This Bridge’s beauty is apparent to all; those afraid of heights and not. It suspends 558 feet over the glaciers of Switzerland, and 328 feet above the sea level. It is located near the town of Gadmen in the Swiss Alps.
The bridge was built in 2004, but had a problem upholding very windy conditions. Fortunately, they decided to add stabilizing cables in 2009 to ensure safer conditions to those daring enough to cross the bridge on foot.
U Bein Bridge – Burma
Stretching over the Taungthaman Lake, for about three quarters of a mile the U Bein Bridge was built in 1850. It is made from a hardwood found in the tropics called teak. The bridge is very dangerous as there are no side rails and nothing to hold on to as you walk (or crawl from fear) across.
Not only do you have to worry about falling, but the bridge has also become a crime hotspot in recent years. There are now policeman guarding the bridge as protection for tourists and passerbys.
Hanging Bridge Of Ghasa – Nepal
Like many crossings in Nepal, the hanging bridge of Ghasa is used by both humans and animals alike. The bridge has been used for decades, despite its questionability under rainy and windy conditions.
On a daily basis, donkeys and cattle travel across the bridge hanging very high about the river valley. The river fortunately has high side rails which protect those who are brave enough to travel across.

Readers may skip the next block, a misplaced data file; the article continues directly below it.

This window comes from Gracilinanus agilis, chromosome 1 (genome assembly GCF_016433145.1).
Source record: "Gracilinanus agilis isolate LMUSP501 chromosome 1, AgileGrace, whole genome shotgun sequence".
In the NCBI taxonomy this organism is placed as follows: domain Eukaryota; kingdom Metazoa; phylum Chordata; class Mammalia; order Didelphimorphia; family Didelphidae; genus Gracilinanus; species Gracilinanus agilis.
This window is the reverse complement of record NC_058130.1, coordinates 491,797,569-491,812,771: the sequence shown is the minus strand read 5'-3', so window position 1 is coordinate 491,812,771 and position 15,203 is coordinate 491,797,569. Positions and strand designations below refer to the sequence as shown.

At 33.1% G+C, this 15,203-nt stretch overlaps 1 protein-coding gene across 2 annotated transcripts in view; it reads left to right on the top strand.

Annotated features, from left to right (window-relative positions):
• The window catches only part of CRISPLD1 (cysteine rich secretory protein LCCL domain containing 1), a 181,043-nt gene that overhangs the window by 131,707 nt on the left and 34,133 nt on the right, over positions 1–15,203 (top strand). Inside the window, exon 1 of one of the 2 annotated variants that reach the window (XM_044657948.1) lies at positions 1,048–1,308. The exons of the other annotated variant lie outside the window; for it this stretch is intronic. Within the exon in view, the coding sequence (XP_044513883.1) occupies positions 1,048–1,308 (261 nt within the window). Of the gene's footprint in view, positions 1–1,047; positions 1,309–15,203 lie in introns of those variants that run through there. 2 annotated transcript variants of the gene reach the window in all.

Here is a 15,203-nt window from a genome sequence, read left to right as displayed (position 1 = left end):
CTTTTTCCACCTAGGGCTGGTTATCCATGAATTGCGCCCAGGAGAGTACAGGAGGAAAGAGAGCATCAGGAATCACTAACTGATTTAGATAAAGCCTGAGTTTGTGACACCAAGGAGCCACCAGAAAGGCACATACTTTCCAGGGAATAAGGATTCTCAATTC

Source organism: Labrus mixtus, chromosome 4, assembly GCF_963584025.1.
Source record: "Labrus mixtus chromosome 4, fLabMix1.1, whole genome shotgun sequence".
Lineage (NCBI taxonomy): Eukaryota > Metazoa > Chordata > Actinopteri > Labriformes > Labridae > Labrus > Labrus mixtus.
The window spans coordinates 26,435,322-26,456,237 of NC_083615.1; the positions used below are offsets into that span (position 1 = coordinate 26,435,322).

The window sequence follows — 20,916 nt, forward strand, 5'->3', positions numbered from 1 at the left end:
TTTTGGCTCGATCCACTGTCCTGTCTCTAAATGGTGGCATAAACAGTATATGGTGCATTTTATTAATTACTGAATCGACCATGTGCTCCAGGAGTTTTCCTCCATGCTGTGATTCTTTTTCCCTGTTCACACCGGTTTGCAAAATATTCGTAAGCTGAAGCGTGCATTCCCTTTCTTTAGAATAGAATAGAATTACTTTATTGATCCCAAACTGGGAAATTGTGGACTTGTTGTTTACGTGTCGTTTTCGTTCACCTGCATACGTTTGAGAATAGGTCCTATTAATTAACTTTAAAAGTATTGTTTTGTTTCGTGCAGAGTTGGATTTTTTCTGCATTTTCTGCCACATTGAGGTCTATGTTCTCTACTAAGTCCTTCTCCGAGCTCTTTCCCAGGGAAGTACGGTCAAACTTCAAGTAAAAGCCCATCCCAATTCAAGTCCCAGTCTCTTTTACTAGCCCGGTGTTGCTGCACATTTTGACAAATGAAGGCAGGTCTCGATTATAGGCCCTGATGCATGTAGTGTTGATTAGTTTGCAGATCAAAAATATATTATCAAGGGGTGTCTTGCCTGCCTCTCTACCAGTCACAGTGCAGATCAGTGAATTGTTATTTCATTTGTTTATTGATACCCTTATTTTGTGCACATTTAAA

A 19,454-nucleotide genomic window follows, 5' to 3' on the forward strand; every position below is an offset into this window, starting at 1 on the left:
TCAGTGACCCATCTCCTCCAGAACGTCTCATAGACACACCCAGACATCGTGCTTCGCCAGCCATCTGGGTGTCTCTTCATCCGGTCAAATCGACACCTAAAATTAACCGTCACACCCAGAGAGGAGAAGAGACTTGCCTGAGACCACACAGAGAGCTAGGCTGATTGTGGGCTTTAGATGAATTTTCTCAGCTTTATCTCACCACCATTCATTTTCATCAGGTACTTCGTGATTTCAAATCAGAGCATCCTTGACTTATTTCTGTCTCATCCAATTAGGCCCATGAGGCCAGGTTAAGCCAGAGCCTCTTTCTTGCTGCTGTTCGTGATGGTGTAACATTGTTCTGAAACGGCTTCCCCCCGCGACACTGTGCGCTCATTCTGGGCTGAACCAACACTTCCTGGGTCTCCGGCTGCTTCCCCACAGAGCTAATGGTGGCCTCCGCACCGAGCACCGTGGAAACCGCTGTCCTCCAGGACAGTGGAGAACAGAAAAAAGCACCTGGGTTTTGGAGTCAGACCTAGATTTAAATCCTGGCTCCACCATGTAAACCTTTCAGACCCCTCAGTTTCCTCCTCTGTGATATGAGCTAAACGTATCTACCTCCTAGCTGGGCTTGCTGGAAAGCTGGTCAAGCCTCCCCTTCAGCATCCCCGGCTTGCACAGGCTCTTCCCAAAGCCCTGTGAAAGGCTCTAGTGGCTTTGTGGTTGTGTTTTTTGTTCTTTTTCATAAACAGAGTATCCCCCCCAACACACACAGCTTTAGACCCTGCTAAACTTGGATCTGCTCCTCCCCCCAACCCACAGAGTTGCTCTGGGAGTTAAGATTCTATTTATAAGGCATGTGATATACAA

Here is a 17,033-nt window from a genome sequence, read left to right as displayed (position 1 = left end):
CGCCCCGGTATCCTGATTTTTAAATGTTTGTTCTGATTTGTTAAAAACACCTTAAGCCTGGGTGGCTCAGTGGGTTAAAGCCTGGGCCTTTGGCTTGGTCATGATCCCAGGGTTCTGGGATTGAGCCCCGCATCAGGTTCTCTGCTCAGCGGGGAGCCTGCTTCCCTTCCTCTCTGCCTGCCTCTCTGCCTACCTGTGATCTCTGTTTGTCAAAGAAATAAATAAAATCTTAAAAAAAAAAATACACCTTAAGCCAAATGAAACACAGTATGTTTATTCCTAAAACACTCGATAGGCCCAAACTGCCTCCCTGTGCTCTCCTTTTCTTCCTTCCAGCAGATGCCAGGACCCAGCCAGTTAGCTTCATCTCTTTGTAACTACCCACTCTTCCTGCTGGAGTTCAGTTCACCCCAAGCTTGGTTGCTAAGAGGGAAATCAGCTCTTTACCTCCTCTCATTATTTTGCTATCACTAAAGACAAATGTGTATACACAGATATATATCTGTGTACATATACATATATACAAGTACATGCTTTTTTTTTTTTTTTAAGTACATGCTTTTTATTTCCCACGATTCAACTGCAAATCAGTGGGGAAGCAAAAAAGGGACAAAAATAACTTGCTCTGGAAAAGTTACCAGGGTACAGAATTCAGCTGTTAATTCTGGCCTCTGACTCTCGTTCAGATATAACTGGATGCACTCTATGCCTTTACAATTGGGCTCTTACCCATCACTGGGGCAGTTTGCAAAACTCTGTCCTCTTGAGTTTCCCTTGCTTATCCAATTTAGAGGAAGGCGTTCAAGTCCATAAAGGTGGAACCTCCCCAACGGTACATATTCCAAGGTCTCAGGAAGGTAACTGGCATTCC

Mystery Bridge – Indonesia
We are not sure why anybody is even crossing this bridge at all. Can it even still be called a bridge it’s hanging in its side and barely in one piece anymore?
This bridge can be compared to an ‘Indo Board’ which is a device used by surfers and skateboarders in order to develop balance. they balance a wheel-less board on a foam cylinder without touching the floor. in comparison, a professional ‘indo-boarder’ wouldn’t get very fare on this bridge in Indonesia .These school children surely don’t seem to be bothered by it.
Iya Kazurabashi Bridge – Japan
You can see everyone in this picture holding on for dear life to the Iya Kazurabashi vine bridge of the Iya Valley which dates all the way back to the 12th century. It sits high above the Iya-gawa river in Tokushima, Japan.
It is made of wooden planks and connected with mountain vines. While historically this bridge is very significant, maybe the safety in modernization and renovations need to be considered. Cross the bridge at your own risk, just be sure to hold on tight.